leadership and direction to the church.
The Church of God in Christ has a glorious past. What
is your vision for the future?
We have churches in the 50 states and in 56 foreign
countries, but our work abroad is not nearly as strong
as what I would like to see. I want to see the Church
of God in Christ become globally as strong as it is
in the U.S. That is probably the main thrust of my
vision. Having been in office two years, I have not
begun to really deal with that goal. So many things
have to be done first at home. Right now it is a matter
of the renovation of our national properties, historic
Mason Temple. Bishop Mason built it in the early ’40s
here in Memphis to seat about 3,500 people, when steel
was rationed and very few people had any money. At
that time it was the largest facility in the United
States owned by African-Americans, but that Temple
has remained pretty much unchanged from the time that
Bishop Mason built it. Last year, my first job was
really to bring that building up to 21st-century standards.
There are two large dormitory buildings on the campus
to renovate, and we are in the process of opening
our All Saints Bible College, which will be the embryonic
stage of All Saints University. This was a dream of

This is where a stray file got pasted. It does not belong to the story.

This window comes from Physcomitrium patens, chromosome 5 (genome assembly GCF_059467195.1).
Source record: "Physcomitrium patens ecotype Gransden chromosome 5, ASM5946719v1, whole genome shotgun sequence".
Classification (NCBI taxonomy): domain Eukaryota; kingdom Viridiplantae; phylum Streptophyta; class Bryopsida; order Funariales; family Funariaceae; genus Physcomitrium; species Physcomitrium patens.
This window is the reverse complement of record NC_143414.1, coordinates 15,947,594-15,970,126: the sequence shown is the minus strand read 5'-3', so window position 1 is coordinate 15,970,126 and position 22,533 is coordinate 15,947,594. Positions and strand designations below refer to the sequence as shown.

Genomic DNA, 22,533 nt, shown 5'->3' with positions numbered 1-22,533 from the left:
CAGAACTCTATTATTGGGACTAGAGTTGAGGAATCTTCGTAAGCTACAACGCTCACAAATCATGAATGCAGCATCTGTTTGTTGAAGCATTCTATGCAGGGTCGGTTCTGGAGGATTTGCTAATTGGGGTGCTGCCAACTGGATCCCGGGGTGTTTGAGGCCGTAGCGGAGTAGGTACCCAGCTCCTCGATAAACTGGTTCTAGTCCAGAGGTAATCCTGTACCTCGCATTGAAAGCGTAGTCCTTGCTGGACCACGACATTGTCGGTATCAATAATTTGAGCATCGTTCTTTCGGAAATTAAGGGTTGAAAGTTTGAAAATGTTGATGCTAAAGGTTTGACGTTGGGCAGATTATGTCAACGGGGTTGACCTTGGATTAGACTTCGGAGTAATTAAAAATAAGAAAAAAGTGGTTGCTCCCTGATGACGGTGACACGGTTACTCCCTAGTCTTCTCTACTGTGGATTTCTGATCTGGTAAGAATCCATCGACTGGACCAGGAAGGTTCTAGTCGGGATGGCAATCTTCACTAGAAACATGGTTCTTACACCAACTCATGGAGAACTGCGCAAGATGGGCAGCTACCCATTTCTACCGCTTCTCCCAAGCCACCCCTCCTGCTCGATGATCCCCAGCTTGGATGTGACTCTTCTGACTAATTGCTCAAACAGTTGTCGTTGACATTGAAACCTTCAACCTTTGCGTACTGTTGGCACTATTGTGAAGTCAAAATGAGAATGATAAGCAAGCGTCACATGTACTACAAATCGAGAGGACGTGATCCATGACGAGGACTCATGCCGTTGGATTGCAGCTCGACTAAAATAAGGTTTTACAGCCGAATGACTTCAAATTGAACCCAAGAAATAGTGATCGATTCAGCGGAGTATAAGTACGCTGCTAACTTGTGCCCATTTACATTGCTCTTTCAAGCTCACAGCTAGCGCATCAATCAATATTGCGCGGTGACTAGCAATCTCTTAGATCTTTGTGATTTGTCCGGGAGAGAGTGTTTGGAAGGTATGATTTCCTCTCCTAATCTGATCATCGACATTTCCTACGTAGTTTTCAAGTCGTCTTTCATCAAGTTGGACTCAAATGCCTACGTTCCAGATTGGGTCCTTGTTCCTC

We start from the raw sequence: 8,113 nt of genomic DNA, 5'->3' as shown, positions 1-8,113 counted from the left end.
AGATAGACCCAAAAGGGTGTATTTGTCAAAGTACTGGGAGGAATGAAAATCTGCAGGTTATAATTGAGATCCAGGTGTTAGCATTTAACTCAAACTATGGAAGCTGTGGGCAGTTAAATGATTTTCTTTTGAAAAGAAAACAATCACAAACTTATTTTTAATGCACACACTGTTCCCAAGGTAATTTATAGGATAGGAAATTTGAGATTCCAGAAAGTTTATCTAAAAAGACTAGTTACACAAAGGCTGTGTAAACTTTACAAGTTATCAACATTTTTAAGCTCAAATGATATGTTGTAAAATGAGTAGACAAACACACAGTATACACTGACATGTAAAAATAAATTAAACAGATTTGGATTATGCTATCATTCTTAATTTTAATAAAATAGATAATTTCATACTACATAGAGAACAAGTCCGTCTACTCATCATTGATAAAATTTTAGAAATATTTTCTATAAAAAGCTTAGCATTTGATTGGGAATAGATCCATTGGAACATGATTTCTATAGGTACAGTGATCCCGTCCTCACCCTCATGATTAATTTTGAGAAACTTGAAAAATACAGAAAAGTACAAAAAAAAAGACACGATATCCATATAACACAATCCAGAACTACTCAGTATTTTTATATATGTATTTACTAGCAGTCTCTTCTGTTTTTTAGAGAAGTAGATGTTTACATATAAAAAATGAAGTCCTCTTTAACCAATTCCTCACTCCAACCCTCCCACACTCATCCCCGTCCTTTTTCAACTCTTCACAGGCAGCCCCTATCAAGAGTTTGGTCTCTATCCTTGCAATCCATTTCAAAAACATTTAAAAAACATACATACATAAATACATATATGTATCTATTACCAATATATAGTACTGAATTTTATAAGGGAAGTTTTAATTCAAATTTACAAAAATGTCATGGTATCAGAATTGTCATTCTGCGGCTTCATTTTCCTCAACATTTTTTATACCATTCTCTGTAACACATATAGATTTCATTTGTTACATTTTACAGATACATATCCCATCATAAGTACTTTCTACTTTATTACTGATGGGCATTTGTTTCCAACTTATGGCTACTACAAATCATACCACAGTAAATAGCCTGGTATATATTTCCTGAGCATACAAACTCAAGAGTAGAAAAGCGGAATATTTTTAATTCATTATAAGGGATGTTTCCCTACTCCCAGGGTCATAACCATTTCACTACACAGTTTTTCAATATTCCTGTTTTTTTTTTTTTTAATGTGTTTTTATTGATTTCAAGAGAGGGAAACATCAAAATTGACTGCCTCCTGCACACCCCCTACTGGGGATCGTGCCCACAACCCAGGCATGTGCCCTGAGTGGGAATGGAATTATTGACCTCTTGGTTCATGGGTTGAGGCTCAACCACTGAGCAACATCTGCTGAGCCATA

my late uncle, Bishop J.O. Patterson Sr., when he
was presiding bishop.
What are some of the special ministries of the Church
of God in Christ that the Lord is using?
All Saints Bible College is an undergraduate school
of ministry that our church has not had in its approximately
100-year history. We do have the theological seminary
in Atlanta, Ga., that is a part of the interdenominational
theological center, but that is a graduate school.
We also have the Saints Academy in Lexington, Miss.,
but we have not had a national school of ministry.
Most of the Churches of God in Christ were started
by bold and daring ministers who were willing to invest
their living into planting a church. Those churches
have grown basically from a single effort on the part
of the founders. We are now in the process of establishing
our Church Extension Fund, where the national church
will get involved in the planting of churches. We
have recently established COGIC Charities to assist
churches or members whose homes are devastated by
tornados, floods or other disasters.
Why is it good for the Church of God in Christ and